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ECN publication
Schemes for the Regional Allocation of Emission Allowances under Stringent Global Climate Policy
Published by: Publication date:
ECN Policy Studies 16-6-2015
ECN report number: Document type:
ECN-B--15-003 Book
Number of pages: Full text:
18 Download PDF  

Published in: Informing Energy and Climate Policies Using Energy Systems Models, Insights from Scenario Analysis Increasing the Evidence Base, 93, 110, Springer.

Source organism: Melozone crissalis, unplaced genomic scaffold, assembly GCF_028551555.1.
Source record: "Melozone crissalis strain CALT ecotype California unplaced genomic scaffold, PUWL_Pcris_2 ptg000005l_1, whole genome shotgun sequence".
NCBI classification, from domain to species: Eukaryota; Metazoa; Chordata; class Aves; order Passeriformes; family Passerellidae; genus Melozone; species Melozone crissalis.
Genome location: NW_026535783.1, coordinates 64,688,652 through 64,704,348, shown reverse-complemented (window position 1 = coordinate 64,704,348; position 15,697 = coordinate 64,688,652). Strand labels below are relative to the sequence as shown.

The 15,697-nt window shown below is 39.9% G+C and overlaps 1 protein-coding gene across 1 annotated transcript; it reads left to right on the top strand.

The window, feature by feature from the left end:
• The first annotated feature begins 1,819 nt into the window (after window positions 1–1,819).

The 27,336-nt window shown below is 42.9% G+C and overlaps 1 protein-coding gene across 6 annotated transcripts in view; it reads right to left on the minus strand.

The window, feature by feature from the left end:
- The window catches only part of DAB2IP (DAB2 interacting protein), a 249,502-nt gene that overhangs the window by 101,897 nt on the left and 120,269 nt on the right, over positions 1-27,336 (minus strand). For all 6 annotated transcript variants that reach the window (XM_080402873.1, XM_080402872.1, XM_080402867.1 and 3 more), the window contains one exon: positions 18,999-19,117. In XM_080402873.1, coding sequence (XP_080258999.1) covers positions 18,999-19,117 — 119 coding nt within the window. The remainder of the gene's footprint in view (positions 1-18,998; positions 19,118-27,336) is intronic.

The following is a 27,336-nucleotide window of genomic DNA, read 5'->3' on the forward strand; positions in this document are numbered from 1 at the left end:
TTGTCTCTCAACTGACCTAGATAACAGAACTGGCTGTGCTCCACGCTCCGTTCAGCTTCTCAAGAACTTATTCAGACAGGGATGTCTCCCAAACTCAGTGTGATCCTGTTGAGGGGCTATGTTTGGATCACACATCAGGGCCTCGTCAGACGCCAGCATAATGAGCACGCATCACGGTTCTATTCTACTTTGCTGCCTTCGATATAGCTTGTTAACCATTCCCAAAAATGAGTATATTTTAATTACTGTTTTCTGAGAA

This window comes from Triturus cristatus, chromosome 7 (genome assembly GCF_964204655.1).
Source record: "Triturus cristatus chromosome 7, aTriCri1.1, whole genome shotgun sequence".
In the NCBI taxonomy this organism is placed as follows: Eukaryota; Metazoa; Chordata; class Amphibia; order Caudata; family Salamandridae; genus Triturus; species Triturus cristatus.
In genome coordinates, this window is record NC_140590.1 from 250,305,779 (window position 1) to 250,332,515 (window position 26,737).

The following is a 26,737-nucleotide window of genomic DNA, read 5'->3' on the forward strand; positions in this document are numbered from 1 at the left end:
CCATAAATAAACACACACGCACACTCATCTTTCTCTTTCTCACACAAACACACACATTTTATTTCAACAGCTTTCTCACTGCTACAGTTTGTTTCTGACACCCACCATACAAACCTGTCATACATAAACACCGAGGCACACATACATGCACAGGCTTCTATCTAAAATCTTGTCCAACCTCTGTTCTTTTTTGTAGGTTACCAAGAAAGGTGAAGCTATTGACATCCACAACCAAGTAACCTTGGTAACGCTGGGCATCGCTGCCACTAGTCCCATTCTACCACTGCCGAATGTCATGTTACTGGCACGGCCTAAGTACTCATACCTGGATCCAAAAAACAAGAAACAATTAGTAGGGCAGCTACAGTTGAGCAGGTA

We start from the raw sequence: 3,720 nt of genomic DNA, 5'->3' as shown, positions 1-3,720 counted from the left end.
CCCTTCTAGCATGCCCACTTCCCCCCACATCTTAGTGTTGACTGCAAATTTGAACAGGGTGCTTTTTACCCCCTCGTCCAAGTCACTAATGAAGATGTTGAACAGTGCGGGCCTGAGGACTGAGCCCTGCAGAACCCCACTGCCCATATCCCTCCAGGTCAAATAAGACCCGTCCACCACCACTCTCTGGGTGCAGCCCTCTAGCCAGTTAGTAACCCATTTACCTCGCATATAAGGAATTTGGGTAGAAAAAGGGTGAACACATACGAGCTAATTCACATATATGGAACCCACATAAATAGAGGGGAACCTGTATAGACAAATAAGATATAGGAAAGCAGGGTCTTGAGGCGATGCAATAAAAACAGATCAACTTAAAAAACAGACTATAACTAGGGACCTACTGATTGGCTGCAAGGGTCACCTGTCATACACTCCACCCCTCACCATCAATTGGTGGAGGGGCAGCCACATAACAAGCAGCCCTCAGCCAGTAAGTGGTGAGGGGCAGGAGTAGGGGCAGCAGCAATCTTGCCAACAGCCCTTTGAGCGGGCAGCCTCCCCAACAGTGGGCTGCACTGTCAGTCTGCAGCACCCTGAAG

"In this publication we investigate burden-sharing regimes for the allocation of greenhouse gas emission reduction obligations under a 2 °C long-term climate policy framework, and present our findings derived from an integrated energy-economy-climate assessment. In our analysis we focus on two different allocation schemes: a per-capita-based scheme, and a scheme aiming at equalising the climate policy costs among the world regions with respect to their economic capability. We find that, under a per capita based burden-sharing scheme, the amount of carbon certificates traded on the carbon market yields a cumulative capital transfer of 20 trillion US$ between 2020 and 2050, which is on average 680 billion US$/year. The main certificate selling regions are Africa and India and the main buyers South America and the Middle East. Conversely to the per capita based scheme, a burdensharing regime that aims at equalising regional climate policy costs leads to a cumulative carbon market capita flow until 2050 of about one quarter with average annual certificate transactions worth 180 billion US$/year, with China and Other Developing Asia being the major certificate sellers and Western Europe the main buyer. Comparing both burden-sharing schemes with regard to the compensation of non-OECD countries’ climate change mitigation efforts via revenues from the global carbon certificate market reveals an advantage of the scheme based on climate policy costs over the per capita scheme, because the policy cost related scheme covers 12 % of the non-OECD’s climate policy costs of the first half of this century, whereas 4 % under the per capita scheme only."

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